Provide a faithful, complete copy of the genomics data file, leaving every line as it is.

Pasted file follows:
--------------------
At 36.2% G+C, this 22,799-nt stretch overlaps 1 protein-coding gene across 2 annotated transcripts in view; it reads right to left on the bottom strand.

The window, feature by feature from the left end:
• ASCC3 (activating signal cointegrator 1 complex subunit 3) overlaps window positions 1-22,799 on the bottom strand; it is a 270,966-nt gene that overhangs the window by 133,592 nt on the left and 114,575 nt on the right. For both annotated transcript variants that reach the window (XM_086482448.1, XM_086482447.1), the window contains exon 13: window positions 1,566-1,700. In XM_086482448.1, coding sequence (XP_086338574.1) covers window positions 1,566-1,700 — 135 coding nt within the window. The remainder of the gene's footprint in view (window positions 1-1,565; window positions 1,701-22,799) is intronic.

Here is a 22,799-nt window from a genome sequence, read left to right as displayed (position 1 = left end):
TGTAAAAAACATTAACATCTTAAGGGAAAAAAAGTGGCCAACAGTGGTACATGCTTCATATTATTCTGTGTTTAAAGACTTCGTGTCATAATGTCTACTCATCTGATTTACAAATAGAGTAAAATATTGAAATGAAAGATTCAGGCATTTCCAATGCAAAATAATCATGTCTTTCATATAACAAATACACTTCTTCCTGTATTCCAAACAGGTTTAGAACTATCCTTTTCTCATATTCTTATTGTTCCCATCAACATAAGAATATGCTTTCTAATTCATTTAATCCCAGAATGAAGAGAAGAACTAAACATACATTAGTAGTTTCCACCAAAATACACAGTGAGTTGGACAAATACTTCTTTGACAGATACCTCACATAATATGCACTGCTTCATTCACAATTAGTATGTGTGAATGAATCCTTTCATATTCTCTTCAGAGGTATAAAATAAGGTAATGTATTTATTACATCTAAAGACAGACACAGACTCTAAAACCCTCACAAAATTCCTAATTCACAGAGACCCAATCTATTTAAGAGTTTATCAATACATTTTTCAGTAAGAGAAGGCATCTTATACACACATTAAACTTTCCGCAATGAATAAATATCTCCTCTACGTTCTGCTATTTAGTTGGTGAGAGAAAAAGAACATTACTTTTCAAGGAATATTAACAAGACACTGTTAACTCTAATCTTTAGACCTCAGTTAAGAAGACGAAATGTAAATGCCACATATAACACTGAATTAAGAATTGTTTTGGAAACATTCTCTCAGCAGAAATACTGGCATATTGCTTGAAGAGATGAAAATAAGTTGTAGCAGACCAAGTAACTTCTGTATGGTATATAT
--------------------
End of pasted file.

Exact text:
At 36.2% G+C, this 22,799-nt stretch overlaps 1 protein-coding gene across 2 annotated transcripts in view; it reads right to left on the bottom strand.

The window, feature by feature from the left end:
• ASCC3 (activating signal cointegrator 1 complex subunit 3) overlaps window positions 1-22,799 on the bottom strand; it is a 270,966-nt gene that overhangs the window by 133,592 nt on the left and 114,575 nt on the right. For both annotated transcript variants that reach the window (XM_086482448.1, XM_086482447.1), the window contains exon 13: window positions 1,566-1,700. In XM_086482448.1, coding sequence (XP_086338574.1) covers window positions 1,566-1,700 — 135 coding nt within the window. The remainder of the gene's footprint in view (window positions 1-1,565; window positions 1,701-22,799) is intronic.

Here is a 22,799-nt window from a genome sequence, read left to right as displayed (position 1 = left end):
TGTAAAAAACATTAACATCTTAAGGGAAAAAAAGTGGCCAACAGTGGTACATGCTTCATATTATTCTGTGTTTAAAGACTTCGTGTCATAATGTCTACTCATCTGATTTACAAATAGAGTAAAATATTGAAATGAAAGATTCAGGCATTTCCAATGCAAAATAATCATGTCTTTCATATAACAAATACACTTCTTCCTGTATTCCAAACAGGTTTAGAACTATCCTTTTCTCATATTCTTATTGTTCCCATCAACATAAGAATATGCTTTCTAATTCATTTAATCCCAGAATGAAGAGAAGAACTAAACATACATTAGTAGTTTCCACCAAAATACACAGTGAGTTGGACAAATACTTCTTTGACAGATACCTCACATAATATGCACTGCTTCATTCACAATTAGTATGTGTGAATGAATCCTTTCATATTCTCTTCAGAGGTATAAAATAAGGTAATGTATTTATTACATCTAAAGACAGACACAGACTCTAAAACCCTCACAAAATTCCTAATTCACAGAGACCCAATCTATTTAAGAGTTTATCAATACATTTTTCAGTAAGAGAAGGCATCTTATACACACATTAAACTTTCCGCAATGAATAAATATCTCCTCTACGTTCTGCTATTTAGTTGGTGAGAGAAAAAGAACATTACTTTTCAAGGAATATTAACAAGACACTGTTAACTCTAATCTTTAGACCTCAGTTAAGAAGACGAAATGTAAATGCCACATATAACACTGAATTAAGAATTGTTTTGGAAACATTCTCTCAGCAGAAATACTGGCATATTGCTTGAAGAGATGAAAATAAGTTGTAGCAGACCAAGTAACTTCTGTATGGTATATAT